ensemble average of the black circles.

1.0

0.9

0.8

0.7

0.6

0.5

0.000

0.005

0.010

0.015

0.020

1/ t

FIG. 9: (Color online) The correlation as a function of 1/t for the persistent random walk, with

Weibull sampling. The circles show the correlations determined using the decomposition method,

and the (red) curve is determined by using Piecewise Cubic Hermite Interpolation method. The

extrapolation gives an asymptotic correlation value of 1.00.

12

IV.

SUMMARY

In this paper we discussed the problem of estimating the correlation coefficient between

two asynchronous signals. While the direct use of high resolution data results in an underestimation of the correlations, coarser binning of the the data leads to larger errors due to

loss of data.

We proposed a method, which enables to estimate the asymptotic value of correlations

from the high frequency data, without the need of using longer time scales and thus without

using worse statistics. The correlations from the high frequency data can be determined

very accurately, based on the good statistics. We demonstrated our method on generated

datasets, showing that the error of correlations determined by our method is much smaller

than the errors of correlations measured directly, using long time windows. Extrapolating to

the asymptotic correlation from the determined correlation values leads to a very accurate

estimation of the underlying correlation. A very important question in the estimation of the

asymptotic correlation value is the determination of the shortest meaningful time scale, t0 ,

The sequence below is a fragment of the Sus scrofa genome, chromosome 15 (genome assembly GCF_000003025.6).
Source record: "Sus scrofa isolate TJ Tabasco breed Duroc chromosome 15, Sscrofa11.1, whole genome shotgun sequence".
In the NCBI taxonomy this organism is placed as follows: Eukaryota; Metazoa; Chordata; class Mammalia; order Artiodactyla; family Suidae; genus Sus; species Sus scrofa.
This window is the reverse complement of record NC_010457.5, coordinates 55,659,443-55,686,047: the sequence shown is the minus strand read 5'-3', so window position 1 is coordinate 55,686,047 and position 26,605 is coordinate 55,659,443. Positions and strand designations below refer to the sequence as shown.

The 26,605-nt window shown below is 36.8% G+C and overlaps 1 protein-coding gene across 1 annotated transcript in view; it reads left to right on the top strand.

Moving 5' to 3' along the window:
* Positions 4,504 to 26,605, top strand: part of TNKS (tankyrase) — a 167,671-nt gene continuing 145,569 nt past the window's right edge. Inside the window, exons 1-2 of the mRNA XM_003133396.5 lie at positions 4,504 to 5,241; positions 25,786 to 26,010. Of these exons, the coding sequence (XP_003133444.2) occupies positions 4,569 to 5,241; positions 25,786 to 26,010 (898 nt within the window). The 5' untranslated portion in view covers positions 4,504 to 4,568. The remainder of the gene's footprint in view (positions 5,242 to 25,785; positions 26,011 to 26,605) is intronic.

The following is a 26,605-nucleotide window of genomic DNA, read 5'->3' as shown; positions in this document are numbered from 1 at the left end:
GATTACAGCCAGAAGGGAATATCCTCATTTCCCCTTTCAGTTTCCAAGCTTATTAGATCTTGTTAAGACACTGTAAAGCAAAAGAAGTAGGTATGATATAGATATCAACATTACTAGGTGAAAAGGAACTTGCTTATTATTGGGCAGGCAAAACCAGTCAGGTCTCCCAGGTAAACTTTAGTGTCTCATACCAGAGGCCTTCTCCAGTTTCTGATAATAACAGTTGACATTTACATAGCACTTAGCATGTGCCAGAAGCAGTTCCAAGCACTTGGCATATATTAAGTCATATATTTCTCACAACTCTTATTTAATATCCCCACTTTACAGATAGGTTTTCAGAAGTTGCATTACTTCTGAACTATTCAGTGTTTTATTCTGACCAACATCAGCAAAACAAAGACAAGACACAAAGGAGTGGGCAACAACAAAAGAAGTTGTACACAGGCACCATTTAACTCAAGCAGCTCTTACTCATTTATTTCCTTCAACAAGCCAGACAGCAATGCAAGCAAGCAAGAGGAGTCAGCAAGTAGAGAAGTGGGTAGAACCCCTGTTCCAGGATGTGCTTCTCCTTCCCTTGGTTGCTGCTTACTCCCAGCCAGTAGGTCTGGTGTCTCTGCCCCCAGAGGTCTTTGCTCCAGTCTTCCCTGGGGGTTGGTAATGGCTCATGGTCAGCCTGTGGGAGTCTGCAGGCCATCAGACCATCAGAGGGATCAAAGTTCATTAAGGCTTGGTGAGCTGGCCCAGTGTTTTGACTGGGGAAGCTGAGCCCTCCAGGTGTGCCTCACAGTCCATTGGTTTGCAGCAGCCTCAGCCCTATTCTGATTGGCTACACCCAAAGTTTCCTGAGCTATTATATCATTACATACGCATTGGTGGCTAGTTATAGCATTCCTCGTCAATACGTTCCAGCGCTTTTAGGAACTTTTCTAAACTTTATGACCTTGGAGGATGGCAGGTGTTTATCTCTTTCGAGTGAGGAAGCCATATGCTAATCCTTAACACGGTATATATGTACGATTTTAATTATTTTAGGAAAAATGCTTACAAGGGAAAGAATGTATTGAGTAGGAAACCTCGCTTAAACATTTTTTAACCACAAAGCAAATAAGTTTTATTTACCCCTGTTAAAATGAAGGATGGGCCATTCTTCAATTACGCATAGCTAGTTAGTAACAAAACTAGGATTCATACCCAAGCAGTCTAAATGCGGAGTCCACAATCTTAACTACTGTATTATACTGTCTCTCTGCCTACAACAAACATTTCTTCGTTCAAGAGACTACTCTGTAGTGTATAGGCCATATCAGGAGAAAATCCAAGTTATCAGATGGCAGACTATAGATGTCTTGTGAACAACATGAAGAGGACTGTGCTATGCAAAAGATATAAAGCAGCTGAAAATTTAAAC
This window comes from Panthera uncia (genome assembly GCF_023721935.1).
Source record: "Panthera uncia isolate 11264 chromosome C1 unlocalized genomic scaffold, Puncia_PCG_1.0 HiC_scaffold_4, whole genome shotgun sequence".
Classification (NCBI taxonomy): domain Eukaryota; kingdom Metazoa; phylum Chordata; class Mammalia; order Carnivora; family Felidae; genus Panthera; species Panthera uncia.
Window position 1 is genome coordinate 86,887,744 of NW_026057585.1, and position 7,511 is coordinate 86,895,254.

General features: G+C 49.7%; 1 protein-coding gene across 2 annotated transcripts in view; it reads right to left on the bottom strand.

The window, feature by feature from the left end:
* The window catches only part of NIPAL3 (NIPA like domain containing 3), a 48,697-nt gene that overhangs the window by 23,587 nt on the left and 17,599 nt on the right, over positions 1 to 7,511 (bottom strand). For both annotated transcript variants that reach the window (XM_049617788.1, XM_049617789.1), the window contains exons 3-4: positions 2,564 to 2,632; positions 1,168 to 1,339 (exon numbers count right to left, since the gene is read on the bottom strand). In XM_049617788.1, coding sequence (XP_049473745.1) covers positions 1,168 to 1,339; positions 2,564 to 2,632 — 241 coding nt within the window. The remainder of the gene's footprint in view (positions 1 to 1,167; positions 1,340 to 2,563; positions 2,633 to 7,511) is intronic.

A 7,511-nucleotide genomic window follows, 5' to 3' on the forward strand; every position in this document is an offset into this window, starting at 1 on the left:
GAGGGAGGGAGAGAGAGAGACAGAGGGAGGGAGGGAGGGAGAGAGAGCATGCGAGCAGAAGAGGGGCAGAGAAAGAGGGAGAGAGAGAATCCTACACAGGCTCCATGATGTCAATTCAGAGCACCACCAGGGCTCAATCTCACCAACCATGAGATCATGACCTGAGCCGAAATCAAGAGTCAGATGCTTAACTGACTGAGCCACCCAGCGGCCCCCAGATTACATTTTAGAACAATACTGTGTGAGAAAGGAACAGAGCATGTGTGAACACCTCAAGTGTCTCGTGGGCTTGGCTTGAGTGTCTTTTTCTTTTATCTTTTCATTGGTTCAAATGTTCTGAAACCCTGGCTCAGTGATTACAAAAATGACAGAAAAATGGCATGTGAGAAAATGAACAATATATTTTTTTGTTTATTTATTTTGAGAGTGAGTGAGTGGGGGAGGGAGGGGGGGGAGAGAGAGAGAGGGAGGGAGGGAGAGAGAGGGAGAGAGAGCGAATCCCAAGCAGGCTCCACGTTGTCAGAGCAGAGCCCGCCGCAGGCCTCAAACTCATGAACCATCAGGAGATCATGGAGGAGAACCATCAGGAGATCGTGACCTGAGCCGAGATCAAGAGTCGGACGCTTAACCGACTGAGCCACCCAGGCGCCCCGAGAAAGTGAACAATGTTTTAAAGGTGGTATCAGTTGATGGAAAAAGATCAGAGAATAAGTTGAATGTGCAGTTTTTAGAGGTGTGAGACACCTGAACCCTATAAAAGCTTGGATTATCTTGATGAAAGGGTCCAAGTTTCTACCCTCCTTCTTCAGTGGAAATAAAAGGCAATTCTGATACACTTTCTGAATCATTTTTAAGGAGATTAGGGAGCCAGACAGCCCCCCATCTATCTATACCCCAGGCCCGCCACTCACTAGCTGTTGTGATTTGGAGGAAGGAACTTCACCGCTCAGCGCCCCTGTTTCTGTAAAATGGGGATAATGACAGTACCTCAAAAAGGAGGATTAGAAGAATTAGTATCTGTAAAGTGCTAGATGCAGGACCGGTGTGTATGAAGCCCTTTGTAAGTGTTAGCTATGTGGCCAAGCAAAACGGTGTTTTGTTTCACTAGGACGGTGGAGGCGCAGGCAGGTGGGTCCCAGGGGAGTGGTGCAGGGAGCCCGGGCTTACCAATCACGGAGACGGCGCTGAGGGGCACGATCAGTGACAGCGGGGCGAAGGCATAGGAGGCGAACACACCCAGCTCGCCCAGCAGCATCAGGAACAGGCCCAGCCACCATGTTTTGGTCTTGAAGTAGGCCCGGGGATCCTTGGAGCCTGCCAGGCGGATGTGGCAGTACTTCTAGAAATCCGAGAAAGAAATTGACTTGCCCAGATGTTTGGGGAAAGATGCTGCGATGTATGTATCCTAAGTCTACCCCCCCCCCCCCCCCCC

on which we measure the decay functions. The asynchronicity of the signals slows down the

decrease of the decay functions. In the paper we showed that also in case of non-trivial decay

functions the decomposition gives a good estimation of the asymptotic correlation value.

Acknowledgments

We thank Zoltan Szatmary and Zsolt Kajcsos for useful discussions. Support by OTKA

K60456 and T049238 is acknowledged.

[2] H. Scher and M. Lax, Physical Review B 7, 4491 (1973).

[3] H. Scher and M. Lax, Physical Review B 7, 4502 (1973).

[4] E. Scalas, Physica A 362, 225 (2006).

[5] G. Hevesy and H. Levi, Nature 137, 185 (1936).

[6] D. Soete, R. Gijbels, and J. Hoste, Neutron Activation Analysis (Wiley Interscience, New

York, 1972).

13

[7] T. W. Epps, Journal of the American Statistical Association 74, 291 (1979).

[8] M. Lundin, M. Dacorogna, and U. A. M

uller, Correlation of high-frequency financial time

series (Wiley & Sons, 1999).

[9] G. Bonanno, F. Lillo, and R. N. Mantegna, Quantitative Finance 1, 1 (2001).

[10] A. Zebedee, Working Paper, San Diego State University (2001).

[11] J. Muthuswamy, S. Sarkar, A. Low, and E. Terry, Journal of Futures Markets 21, 127 (2001).

[12] M. Tumminello, T. D. Matteo, T. Aste, and R. N. Mantegna, Eur. Phys. J. B. 55, 209 (2006).

[13] B. T

oth and J. Kertesz, Physica A 360, 505 (2006).

[14] P. Malliavin and M. E. Mancino, Finance Stochast. 6, 49 (2002).

[15] R. Ren`o, International Journal of Theoretical and Applied Finance 6, 87 (2003).

[16] O. Precup and G. Iori, Physica A 344, 252 (2004).

[17] G. Iori and O. V. Precup, Physical Review E 75 (2007).

[18] T. Hayashi and N. Yoshida, Bernoulli 11, 359 (2005).

[19] T. Hayashi and S. Kusuoka, Statistical Inference for Stochastic Processes 11, 93 (2008).

[20] V. Voev and A. Lunde, Journal of Financial Econometrics 5, 68 (2006).

[22] B. T

oth and J. Kertesz (2007), URL http://arxiv.org/pdf/0704.1099.

[23] B. T

oth,

B. T

oth,

and J. Kertesz,

URL

http://arxiv.org/pdf/0704.3798.

[24] R. Furth, Ann. Phys. (Leipzig) 43, 177 (1917).

[25] G. H. Weiss, Aspects and Applications of the Random Walk (North-Holland, Amsterdam,

1994).

14